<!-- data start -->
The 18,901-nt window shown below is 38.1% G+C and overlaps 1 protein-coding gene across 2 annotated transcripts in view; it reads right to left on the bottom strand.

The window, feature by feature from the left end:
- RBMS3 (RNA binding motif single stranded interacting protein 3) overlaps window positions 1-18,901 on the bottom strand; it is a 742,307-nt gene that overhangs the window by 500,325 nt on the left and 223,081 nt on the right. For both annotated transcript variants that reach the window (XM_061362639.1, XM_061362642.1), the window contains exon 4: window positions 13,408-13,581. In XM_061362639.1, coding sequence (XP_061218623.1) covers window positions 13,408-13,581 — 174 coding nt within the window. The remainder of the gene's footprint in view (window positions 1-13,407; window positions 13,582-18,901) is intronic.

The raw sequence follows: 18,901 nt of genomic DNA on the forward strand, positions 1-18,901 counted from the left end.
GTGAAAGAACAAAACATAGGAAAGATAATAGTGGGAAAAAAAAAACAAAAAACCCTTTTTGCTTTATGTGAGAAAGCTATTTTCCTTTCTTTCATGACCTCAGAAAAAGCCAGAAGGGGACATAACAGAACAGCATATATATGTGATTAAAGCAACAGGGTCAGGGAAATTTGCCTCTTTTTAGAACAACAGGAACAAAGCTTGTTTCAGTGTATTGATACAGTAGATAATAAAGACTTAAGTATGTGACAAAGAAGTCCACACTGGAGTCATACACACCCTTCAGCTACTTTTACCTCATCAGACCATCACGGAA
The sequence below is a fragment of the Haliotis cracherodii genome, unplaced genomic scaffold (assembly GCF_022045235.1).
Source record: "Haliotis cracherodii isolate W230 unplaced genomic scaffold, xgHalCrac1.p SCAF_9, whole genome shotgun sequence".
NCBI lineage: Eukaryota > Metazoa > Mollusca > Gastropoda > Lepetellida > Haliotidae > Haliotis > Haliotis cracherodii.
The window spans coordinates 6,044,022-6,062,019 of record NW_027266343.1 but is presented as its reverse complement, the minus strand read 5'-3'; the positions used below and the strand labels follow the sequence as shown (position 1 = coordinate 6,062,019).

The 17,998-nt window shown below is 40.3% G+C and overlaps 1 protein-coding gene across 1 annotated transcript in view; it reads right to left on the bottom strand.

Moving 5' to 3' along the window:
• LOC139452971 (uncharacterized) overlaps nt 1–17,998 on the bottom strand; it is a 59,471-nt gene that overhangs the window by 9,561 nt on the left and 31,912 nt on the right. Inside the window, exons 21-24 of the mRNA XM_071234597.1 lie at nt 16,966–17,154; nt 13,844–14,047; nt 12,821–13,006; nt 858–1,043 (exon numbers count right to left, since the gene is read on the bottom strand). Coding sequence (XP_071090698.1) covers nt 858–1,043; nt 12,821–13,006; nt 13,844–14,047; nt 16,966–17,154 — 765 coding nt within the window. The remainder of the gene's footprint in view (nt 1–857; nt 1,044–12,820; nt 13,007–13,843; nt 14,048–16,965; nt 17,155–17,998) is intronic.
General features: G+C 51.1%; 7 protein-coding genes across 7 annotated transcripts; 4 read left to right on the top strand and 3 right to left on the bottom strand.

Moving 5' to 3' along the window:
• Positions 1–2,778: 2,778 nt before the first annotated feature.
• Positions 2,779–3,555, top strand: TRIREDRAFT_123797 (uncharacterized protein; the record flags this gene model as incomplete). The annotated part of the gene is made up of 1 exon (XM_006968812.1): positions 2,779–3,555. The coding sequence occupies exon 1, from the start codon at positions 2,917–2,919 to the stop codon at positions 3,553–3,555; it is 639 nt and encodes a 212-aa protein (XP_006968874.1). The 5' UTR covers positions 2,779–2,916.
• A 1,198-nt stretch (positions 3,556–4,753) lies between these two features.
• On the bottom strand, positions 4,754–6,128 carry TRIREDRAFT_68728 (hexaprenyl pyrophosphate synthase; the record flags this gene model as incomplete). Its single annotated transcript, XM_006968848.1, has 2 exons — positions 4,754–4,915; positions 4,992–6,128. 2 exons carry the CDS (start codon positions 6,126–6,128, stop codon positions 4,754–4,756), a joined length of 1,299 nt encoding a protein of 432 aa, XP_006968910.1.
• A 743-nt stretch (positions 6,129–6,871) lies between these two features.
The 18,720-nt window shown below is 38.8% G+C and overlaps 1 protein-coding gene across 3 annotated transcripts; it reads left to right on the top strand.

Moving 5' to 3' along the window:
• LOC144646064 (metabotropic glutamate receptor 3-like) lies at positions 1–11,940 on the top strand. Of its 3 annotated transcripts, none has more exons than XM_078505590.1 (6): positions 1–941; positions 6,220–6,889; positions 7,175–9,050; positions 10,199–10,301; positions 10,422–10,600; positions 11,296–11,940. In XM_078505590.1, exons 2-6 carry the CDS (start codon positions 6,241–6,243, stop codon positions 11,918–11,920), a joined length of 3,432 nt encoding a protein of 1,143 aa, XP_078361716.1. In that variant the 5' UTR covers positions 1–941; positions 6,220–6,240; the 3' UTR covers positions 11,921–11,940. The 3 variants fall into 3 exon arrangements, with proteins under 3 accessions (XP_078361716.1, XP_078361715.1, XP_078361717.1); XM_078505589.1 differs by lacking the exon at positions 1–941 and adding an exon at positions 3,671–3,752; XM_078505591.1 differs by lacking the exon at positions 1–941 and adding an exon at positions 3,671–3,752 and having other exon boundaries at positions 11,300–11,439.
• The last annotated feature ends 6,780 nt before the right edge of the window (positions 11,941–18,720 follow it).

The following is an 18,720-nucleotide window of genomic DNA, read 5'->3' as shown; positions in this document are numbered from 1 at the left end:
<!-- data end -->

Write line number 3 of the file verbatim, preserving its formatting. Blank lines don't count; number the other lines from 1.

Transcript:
- RBMS3 (RNA binding motif single stranded interacting protein 3) overlaps window positions 1-18,901 on the bottom strand; it is a 742,307-nt gene that overhangs the window by 500,325 nt on the left and 223,081 nt on the right. For both annotated transcript variants that reach the window (XM_061362639.1, XM_061362642.1), the window contains exon 4: window positions 13,408-13,581. In XM_061362639.1, coding sequence (XP_061218623.1) covers window positions 13,408-13,581 — 174 coding nt within the window. The remainder of the gene's footprint in view (window positions 1-13,407; window positions 13,582-18,901) is intronic.